The Biology of Artificial Intelligence

I know, I know, when you think of artificial intelligence, biology isn’t exactly the first thing that comes to mind — heck, it’s probably not even on your top 10 ~potentially~ related fields; let alone understanding ai through the subject. But stick with me — I promise that by this article you will (hopefully) have a sense of the nonsensical rambles that make up my mind.

Through a Biological Lense

Image for post

Photo by Michael Longmire on Unsplash

Evolution. That topic most have or will have wasted the many valuable years of their youth being forced to study in elementary, middle, and high school science classes (sorry Ontario curriculum). Yet, the key concepts of this broken record of a topic are amazing theoretical and philosophical lenses through which we can learn the mechanics of artificial intelligence — and vice versa.

I know this sounds absurd, but let’s take a look.

First, let’s frame both concepts in terms of a game — In nature, the objective is to survive. As such, essentially the “winner”/“successful” mutations, traits, or characteristics of each generation, or “round” are determined by how well they allow the organism they are “attached to” successfully evade death long enough to pass on their those traits; with those “attached” to the organisms that successfully pass on their genes the most (successfully raising the most offspring) “winning” the most and being able to be used as a “starting point” for the next generation. And so, nature “learns” which traits to promote and favour in the evolutionary hands-race. Moreover, the “inputs” of each generation (“iteration”) include both the information gained about variables in testing the last generation/iteration (or randomly initialized if it’s the first iteration), and some random combination of other variables. The “outputs” of each generation (“iteration”) being individual organisms, with random combinations of traits/mutations, that would be tested “against” each other to identify the traits/mutations most advantageous to reproducing. Then, the best-performing organisms would be able to pass their advantageous traits on to the next iteration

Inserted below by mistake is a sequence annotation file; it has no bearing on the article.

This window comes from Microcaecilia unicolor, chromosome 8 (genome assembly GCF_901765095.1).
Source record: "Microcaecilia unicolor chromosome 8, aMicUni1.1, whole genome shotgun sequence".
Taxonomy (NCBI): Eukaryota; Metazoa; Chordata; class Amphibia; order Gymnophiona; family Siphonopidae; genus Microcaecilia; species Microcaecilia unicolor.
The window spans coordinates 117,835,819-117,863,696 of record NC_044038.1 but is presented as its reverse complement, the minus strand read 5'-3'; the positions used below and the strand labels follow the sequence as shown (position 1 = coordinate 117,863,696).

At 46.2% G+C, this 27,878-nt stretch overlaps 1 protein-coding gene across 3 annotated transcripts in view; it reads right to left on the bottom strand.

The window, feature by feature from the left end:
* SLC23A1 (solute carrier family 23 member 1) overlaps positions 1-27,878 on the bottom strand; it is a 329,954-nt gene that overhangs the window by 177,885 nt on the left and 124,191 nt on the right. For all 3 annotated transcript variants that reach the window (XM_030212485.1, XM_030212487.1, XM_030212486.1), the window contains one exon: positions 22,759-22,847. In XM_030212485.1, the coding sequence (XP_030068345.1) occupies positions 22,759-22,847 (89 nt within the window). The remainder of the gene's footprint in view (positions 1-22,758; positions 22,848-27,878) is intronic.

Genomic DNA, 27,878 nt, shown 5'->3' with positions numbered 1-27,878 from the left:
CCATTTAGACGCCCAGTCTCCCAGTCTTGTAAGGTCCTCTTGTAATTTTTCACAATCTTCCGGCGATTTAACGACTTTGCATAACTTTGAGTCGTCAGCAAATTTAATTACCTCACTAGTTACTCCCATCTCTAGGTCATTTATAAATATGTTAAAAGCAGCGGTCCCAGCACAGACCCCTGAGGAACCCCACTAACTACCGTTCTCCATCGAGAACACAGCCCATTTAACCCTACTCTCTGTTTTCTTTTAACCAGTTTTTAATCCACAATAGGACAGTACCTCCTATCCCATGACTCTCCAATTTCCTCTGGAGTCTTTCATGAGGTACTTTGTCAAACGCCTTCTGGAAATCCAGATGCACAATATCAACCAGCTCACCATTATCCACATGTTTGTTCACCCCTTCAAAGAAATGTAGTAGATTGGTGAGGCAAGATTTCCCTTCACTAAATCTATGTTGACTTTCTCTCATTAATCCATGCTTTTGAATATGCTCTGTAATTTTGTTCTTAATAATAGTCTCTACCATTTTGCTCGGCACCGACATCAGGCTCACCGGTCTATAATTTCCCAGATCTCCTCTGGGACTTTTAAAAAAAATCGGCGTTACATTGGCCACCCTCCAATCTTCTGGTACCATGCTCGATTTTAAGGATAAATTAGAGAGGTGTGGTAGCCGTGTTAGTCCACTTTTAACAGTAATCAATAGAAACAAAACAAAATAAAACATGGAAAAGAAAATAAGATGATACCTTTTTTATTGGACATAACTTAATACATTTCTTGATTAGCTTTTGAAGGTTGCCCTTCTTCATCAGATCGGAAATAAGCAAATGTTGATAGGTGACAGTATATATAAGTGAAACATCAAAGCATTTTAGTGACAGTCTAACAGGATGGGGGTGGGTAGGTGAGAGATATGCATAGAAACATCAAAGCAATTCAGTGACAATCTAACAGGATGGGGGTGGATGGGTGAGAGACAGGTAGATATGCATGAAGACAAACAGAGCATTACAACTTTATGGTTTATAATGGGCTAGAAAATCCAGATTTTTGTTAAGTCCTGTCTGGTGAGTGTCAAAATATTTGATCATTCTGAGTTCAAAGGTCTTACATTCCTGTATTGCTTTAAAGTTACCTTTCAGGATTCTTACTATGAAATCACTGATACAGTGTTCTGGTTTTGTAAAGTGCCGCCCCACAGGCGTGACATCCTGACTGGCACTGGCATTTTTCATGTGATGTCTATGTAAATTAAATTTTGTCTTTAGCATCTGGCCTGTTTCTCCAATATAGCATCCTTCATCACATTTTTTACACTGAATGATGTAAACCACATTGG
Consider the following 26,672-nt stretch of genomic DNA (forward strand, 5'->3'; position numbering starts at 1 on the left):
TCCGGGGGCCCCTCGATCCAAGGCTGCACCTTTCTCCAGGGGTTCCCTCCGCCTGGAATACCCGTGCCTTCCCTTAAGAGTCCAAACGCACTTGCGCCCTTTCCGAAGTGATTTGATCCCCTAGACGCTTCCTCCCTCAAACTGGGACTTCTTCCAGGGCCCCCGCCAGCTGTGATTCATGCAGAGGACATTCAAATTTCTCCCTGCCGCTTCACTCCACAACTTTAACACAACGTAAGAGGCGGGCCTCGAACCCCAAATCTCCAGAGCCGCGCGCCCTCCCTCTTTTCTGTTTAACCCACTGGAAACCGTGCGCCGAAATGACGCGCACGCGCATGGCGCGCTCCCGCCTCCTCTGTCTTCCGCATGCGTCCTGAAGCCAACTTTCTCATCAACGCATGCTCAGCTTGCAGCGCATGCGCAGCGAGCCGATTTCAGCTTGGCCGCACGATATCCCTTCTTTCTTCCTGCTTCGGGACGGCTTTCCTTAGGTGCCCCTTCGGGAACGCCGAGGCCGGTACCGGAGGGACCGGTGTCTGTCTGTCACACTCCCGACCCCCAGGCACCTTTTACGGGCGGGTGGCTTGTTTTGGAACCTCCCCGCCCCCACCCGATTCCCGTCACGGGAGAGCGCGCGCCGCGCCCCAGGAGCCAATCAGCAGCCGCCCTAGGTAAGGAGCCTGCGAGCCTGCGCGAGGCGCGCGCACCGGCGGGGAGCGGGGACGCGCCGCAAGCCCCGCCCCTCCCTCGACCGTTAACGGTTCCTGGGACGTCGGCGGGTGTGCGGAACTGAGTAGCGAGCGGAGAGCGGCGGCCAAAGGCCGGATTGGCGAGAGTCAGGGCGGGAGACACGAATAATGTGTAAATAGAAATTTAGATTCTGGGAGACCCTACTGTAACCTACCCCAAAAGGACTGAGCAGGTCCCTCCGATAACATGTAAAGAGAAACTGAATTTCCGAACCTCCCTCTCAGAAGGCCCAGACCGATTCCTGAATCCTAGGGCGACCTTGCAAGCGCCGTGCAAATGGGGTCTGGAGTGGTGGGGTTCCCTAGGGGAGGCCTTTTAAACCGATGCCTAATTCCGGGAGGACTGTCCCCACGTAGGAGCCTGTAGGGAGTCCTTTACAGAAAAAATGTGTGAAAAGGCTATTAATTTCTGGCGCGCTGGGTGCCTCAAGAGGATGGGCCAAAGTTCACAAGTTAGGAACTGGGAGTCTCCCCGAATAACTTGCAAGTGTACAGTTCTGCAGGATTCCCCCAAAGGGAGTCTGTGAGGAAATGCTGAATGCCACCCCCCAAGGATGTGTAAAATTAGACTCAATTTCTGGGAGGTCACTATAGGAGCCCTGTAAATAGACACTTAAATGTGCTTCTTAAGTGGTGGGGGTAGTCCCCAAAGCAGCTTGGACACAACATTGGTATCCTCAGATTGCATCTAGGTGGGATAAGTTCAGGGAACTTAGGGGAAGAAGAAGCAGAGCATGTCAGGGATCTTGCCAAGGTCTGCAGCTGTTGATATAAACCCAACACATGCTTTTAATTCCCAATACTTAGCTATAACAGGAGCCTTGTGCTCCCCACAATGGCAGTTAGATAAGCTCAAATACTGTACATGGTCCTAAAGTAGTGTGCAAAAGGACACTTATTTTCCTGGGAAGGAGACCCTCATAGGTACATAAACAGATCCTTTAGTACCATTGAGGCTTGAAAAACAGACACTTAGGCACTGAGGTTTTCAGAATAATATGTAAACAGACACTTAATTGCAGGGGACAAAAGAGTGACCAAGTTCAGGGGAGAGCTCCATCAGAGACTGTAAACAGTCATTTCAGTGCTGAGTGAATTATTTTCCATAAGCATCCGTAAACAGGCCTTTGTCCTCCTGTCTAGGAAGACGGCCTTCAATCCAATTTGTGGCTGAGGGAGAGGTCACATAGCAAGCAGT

Image for post

Photo by Miikka Luotio on Unsplash

To frame AI though is where it can get tricky. Currently, there are four main “types”/”categories” of AI:

Although for our purposes, as they differ mainly in the memory banks/theoretical consciousnesses accessible by each — and limited memory is the most prevalent/“hyped” (currently), let’s look at it from that perspective.

With, say a reinforcement learning model, the program is run (initially) with randomized weights to different variables (inputs), for which the program will output a number of combinations of said variables to be “graded” in how well each output combination is able to complete the set task (in comparison to other output combinations), with the output combinations able to complete the end-goal most successfully “winning” and being used as a starting point for the next “round”.

A Fast-Tracked timeline

Image for post

Photo by Johannes Plenio on Unsplash

Now if we compare the two, we can see how they both, in essence, choose “winners” (or define success) based on the variables that provide the result closest to that which we are after. And as such, we might also be able to imagine evolution as a slow-running, limited memory simulation or limited memory programs as a sped-up, human-controlled, technological evolution of sorts that is able/needed to be “re-started” from the beginning at-will/every time parameters of a simulation are tweaked, respectively. Moreover, in both nature and AI algorithms, the more time spent evolving or training (respectively), the closer to some end goal both species and output are able to get. In short, both we and nature tell the algorithm and species (respectively) what is a “good” trait and what is a “bad” trait (narrowing down variables they need to test), and then send both off to keep experimenting until all variables have been eliminated (in theory), at which point equilibrium will occur in nature, and the most optimized combination of traits for a specific end goal will be reached for an algorithm.